August 24, 2000
by Dale Linder-Altman
“From Slavery to Freedom”
“Man finds his dream in slave artifacts”
The Slave Relics Historical Museum & Culture Center will open this fall in Walterboro.
Rev. Danny Drain, who recently moved here from New York, is the Executive Director of the museum. Drain previously worked as news clerk at WB Channel 11 television station in New York City. He has been collecting slavery relics for years.
According to Drain, living in Colleton County is a different experience, but one he likes. “I love it here,” he said. “It’s much slower paced and the people have been very helpful. The people in government have been instrumental in getting the museum up and running. Commerce has been especially helpful.”
It’s not surprising that Drain feels at home in Colleton County. Both of his parents, Jacob and Mary Drain, grew up here before moving to New York in the late 1960’s. His grandparents still live in the Smoaks area.
Drain, a noted collector of slave relics, has several items on loan to the Schomberg Center for Research in Black Culture in Harlem, New York. The Schomberg is the world’s largest repository of slave relics in the world. For the past two years Drain’s collection has been touring in the New York area. At present, he is involved in moving his collection of thousands of relics to Walterboro.
“This is going to be an institution that preserves the African American culture and experience throughout the country,” Drain said. “We’ll try to cover all the corners of the country-we try to focus nationwide.”
This area is a suitable choice for the Museum as so many African Americans can trace their roots back here. Drain said that the ancestors of the majority of African Americans living in the South today were brought to Charleston by slave ships because of its excellent harbor.
The Museum, which will be the first of its kind in this area, will feature items made and used by slaves, some items from the Underground Railroad, rare documents pertaining to the slave trade, and rare books dealing with the topics of abolition and slavery.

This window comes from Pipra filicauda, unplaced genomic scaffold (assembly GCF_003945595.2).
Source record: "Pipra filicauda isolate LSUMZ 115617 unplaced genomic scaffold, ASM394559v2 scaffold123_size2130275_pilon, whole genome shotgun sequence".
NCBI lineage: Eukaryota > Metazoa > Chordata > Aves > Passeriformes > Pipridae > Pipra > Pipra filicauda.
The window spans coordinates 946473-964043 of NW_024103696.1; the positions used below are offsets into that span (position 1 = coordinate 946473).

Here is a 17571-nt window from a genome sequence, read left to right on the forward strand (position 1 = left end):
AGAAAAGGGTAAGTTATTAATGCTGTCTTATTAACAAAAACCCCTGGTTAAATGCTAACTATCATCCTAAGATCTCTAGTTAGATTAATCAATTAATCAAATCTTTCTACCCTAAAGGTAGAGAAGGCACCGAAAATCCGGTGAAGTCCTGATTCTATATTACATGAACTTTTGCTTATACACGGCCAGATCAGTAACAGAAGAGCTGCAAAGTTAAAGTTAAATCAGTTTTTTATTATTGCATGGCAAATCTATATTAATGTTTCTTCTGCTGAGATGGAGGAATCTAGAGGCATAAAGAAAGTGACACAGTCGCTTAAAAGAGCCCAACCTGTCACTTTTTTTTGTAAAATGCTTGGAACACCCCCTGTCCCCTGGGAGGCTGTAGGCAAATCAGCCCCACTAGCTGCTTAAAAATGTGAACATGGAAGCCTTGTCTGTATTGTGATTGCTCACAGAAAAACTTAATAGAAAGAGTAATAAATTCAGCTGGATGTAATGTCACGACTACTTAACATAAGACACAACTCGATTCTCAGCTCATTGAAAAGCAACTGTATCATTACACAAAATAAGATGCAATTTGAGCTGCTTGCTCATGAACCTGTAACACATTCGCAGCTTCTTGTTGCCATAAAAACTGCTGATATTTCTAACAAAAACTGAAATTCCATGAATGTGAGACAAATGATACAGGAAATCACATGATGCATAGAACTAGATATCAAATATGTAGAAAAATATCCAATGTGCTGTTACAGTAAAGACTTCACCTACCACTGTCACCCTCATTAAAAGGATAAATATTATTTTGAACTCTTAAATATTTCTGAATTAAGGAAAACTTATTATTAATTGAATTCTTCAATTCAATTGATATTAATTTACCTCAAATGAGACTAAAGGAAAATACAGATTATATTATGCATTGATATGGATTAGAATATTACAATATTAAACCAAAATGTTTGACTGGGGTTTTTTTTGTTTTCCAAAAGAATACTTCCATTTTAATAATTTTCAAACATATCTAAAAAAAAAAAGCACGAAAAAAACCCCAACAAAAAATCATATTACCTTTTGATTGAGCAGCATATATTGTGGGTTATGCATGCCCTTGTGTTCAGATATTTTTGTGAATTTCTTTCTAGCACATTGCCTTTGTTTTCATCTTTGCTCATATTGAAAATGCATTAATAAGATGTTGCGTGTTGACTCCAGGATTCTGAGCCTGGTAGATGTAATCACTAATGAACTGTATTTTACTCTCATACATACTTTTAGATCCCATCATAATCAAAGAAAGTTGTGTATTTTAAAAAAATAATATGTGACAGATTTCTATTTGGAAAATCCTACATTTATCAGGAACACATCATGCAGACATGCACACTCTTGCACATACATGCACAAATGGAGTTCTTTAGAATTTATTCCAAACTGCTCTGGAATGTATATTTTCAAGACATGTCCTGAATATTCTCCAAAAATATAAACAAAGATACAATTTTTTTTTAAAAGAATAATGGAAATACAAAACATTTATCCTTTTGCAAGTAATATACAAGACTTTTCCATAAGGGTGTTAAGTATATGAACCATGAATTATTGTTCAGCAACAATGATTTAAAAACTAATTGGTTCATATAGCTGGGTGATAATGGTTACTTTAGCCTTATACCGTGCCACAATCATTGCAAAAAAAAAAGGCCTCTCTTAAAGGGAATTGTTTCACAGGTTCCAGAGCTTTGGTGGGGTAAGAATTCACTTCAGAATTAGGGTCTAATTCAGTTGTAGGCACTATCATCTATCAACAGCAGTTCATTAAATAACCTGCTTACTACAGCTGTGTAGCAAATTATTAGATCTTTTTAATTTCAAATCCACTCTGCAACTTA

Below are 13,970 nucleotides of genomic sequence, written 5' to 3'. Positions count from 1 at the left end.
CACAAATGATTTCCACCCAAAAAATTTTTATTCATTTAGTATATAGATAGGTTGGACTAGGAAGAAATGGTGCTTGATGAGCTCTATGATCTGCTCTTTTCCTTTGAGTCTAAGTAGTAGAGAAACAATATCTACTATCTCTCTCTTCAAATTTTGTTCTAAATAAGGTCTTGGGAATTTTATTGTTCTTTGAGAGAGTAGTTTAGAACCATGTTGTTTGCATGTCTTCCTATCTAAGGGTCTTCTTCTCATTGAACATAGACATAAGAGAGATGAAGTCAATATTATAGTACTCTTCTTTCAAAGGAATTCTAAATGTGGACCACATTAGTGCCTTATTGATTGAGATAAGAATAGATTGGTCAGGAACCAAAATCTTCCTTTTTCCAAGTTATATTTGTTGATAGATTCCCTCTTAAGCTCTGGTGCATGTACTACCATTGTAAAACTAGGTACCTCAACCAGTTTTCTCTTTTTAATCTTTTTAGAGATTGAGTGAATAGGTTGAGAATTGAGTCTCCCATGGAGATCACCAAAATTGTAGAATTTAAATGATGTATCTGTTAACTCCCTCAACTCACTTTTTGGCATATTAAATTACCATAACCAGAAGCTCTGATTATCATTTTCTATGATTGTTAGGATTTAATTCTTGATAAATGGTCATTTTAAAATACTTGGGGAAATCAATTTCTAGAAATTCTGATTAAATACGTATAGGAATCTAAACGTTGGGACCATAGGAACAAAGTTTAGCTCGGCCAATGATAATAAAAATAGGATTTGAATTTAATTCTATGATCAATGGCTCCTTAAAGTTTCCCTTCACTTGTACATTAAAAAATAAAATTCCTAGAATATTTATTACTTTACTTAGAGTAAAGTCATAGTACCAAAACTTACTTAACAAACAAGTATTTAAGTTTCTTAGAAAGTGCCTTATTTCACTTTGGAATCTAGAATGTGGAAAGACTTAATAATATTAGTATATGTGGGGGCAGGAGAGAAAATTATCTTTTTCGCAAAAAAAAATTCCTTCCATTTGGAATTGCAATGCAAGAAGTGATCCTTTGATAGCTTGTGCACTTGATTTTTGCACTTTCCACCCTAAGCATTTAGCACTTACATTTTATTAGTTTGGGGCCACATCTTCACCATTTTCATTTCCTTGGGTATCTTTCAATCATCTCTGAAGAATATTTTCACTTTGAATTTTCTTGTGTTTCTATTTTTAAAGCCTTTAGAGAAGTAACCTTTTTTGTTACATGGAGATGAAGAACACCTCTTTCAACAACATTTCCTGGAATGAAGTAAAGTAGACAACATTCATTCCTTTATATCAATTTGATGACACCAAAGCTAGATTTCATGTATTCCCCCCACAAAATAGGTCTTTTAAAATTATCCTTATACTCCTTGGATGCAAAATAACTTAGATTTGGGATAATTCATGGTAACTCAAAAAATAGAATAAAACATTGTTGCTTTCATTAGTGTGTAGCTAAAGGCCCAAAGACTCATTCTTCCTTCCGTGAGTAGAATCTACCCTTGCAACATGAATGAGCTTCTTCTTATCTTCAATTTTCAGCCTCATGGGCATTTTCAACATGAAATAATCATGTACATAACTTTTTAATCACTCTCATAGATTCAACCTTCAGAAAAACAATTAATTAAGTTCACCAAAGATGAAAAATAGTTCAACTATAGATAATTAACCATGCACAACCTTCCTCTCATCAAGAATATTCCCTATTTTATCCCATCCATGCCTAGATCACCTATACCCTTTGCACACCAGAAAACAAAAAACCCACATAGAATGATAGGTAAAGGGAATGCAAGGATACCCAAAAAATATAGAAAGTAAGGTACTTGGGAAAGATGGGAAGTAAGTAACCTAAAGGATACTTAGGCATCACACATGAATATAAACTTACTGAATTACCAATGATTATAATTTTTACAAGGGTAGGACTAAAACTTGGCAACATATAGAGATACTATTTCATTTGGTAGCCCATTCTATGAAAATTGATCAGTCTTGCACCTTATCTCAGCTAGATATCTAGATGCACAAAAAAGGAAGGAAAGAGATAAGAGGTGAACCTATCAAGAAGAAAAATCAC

Among Drain’s many prized articles are approximately 15 antique quilts. One of them is a ‘signature’ quilt made in Illinois in 1895. Inscribed on it are the names of 420 soldiers who fought in the Civil War. Twenty-seven of those names have been researched by the Museum.
Included in the rare books owned by the museum are The History of the Rise, Progress, and Accomplishments of the Abolition of the African Slave Trade, written by Thomas Clarkson and published in 1808; and Liberty or Slavery, Prized Essays, which was published in 1857.
Some of the documents that will be on display are newspapers dated as early at the 1700’s, which have ads about the sale of slaves and runaway slaves. Drain also has a collection of plantation records and store ledgers.
Drain plans to expand public awareness of the contributions of African Americans by carrying his exhibitions to the public. “I do traveling exhibitions at schools, colleges and civic organizations. I’ve learned that many people have never seen actual slavery articles that were made and used by African slaves.
He has many articles of furniture that were made by slaves in the mid 1800’s for their owners use and also for their owners to sell. They were made with no nails, but were held together by a slot-notch and wedge technique.
The grounds of the Museum will be set up as a model plantation and will feature a blacksmith shop and a slave cabin that Drain found in New Orleans. It will be dismantled, brought to Walterboro, and reassembled.
The Museum, which is located at 208 Carn Street, will also offer educational programs to the community. Included will be classes in African dance, language workshops and basket weaving; and films and lectures by various experts on different topics. Drain plans to open the Museum in mid October.